3 / 5 Stars
Zacks Investment Research
Standard & Poor's
3 / 5 Stars
U.S. News evaluated 82 Muni National Interm Funds. Our list highlights the top-rated funds for long-term investors based on the ratings of leading fund industry researchers.
Note: Profile written for different share class.
The fund has returned 0.47 percent over the past year, 4.59 percent over the past three years, 4.73 percent over the past five years, and 3.74 percent over the past decade.
|Trailing Returns||Updated 03.31.2014|
|Year to date||2.6%|
|3 Years (Annualized)||4.6%|
|5 Years (Annualized)||4.7%|
|10 Years (Annualized)||3.7%|
The way T. Rowe Price Summit Municipal Intermediate’s manager sees it, slow and steady wins the race.
As of April 22, 2014, the fund has assets totaling almost $3.38 billion invested in 635 different holdings. Its portfolio consists of municipal bonds (debt issued by state and local governments, as well as their agencies).
This municipal bond fund performed well during the turbulence of the credit crisis. In 2008, when the municipal bond market foundered, this fund managed to eke out a positive return. That feat is a testament to management’s steady approach, which emphasizes bonds at the higher end of the credit spectrum. Currently, management’s bread-and-butter investment is grade AA fare. Still, since 2009, the fund has stalled a bit, marginally underperforming its peers in what has been a relatively good market for municipal bonds. Notably, yield-starved investors have been turning to munis as interest rates remain at historic lows. When rates creep up, this fund will be relatively well positioned, since, relative to its peers, its average duration is fairly short. Funds with higher average durations take on more interest rate risk and suffer more from rising rates. The fund has returned 0.47 percent over the past year and 4.59 percent over the past three years.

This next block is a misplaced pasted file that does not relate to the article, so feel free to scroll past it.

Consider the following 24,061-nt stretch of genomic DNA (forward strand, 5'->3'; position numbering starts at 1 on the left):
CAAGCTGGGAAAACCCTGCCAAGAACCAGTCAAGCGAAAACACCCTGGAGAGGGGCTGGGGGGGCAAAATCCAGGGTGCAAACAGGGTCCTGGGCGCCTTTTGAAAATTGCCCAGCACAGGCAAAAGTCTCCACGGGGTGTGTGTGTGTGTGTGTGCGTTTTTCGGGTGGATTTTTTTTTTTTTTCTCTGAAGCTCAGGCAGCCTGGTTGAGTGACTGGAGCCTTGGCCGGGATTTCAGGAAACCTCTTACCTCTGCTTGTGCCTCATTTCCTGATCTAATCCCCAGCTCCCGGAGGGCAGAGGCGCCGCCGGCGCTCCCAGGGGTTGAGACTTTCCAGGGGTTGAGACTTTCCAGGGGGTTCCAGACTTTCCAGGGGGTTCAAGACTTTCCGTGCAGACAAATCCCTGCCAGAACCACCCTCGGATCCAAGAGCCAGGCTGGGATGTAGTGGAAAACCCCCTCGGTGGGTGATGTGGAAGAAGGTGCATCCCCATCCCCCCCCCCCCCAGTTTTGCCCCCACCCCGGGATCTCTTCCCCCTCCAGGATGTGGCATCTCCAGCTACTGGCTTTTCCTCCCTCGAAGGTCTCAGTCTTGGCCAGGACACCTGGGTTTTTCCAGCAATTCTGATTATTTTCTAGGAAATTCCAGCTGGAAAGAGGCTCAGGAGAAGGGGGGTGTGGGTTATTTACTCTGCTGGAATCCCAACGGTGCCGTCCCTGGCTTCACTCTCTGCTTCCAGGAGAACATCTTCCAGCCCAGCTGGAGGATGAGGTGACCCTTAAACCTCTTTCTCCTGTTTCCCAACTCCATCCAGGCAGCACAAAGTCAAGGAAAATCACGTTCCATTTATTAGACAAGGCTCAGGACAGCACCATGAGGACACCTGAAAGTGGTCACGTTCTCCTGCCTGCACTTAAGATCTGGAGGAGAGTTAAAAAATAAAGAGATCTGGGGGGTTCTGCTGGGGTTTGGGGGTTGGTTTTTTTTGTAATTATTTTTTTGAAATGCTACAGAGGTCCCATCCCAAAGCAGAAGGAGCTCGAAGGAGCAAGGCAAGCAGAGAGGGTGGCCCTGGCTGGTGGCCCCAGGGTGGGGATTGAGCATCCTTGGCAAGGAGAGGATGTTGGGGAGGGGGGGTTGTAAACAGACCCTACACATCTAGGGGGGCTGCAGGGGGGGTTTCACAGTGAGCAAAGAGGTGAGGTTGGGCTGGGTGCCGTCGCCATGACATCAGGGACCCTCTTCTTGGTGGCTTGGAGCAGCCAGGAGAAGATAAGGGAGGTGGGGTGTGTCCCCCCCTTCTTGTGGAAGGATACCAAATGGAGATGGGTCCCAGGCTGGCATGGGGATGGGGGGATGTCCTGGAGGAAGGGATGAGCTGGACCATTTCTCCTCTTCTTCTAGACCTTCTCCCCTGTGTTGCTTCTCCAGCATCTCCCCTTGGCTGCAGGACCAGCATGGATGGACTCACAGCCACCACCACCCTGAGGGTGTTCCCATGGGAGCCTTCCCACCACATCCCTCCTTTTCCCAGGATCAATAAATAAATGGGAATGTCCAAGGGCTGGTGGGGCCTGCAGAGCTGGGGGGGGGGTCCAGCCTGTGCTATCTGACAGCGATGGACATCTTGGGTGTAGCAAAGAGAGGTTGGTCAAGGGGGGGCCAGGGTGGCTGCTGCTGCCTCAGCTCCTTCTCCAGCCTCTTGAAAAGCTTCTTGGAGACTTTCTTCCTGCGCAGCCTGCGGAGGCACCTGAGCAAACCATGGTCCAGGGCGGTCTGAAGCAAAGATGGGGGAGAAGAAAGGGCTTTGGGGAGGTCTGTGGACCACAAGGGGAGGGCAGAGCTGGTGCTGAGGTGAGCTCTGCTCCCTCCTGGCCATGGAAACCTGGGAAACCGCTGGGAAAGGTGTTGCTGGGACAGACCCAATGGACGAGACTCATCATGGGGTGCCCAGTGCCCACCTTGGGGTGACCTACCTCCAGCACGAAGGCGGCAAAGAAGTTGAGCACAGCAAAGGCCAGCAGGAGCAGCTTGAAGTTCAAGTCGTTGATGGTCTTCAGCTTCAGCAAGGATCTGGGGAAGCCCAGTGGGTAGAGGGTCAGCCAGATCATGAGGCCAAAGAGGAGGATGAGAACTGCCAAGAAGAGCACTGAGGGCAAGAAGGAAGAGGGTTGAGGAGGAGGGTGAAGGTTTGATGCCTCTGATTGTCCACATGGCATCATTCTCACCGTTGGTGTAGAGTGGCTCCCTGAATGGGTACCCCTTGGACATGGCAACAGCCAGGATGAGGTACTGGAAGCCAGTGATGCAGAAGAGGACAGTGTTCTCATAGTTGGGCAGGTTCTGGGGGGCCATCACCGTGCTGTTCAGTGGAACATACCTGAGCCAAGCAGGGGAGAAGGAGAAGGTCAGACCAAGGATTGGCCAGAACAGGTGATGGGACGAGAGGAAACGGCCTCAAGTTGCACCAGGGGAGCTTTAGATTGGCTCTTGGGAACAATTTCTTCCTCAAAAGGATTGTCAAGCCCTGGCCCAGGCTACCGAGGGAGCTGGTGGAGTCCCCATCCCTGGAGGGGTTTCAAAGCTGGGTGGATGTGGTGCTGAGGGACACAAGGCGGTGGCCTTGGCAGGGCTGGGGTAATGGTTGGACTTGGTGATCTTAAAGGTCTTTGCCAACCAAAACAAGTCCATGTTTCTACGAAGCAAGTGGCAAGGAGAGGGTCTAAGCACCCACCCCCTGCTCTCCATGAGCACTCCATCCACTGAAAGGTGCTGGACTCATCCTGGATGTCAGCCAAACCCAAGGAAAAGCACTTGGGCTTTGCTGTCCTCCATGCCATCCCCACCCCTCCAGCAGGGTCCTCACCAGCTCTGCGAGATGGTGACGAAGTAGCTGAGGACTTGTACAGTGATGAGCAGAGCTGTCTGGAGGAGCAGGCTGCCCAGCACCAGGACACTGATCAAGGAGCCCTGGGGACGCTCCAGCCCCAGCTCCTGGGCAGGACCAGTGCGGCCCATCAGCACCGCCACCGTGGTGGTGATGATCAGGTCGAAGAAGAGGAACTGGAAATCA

Historically, the fund has done a fine job of achieving its goal: providing investors with steady income and tax advantages (municipal bond investors traditionally do not need to pay federal income taxes on their interest). As of the end of October, the fund’s trailing 10-year returns landed it in the top 13 percent of Morningstar’s intermediate-term national municipal bond category. The fund has returned 4.73 percent over the past five years and 3.74 percent over the past decade.
According to the fund’s prospectus: “The fund will invest primarily in investment-grade municipal securities. There are no maturity limitations on individual securities, but the fund`s weighted average effective maturity will normally range between five and 10 years ... Within this broad structure, investment decisions reflect the manager’s outlook for interest rates and the economy as well as the prices and yields of various securities. For example, if we expect rates to fall, the manager may buy longer-term securities to provide higher yield and appreciation potential.”
Role in Portfolio
Morningstar calls the fund a “supporting player.”
Charlie Hill manages the fund.
Fees are Low compared to funds in the same category.
T. Rowe Price Summit Municipal Intermediate Fund has an expense ratio of 0.75 percent.
Risk is Below Average compared to funds in the same category according to Morningstar.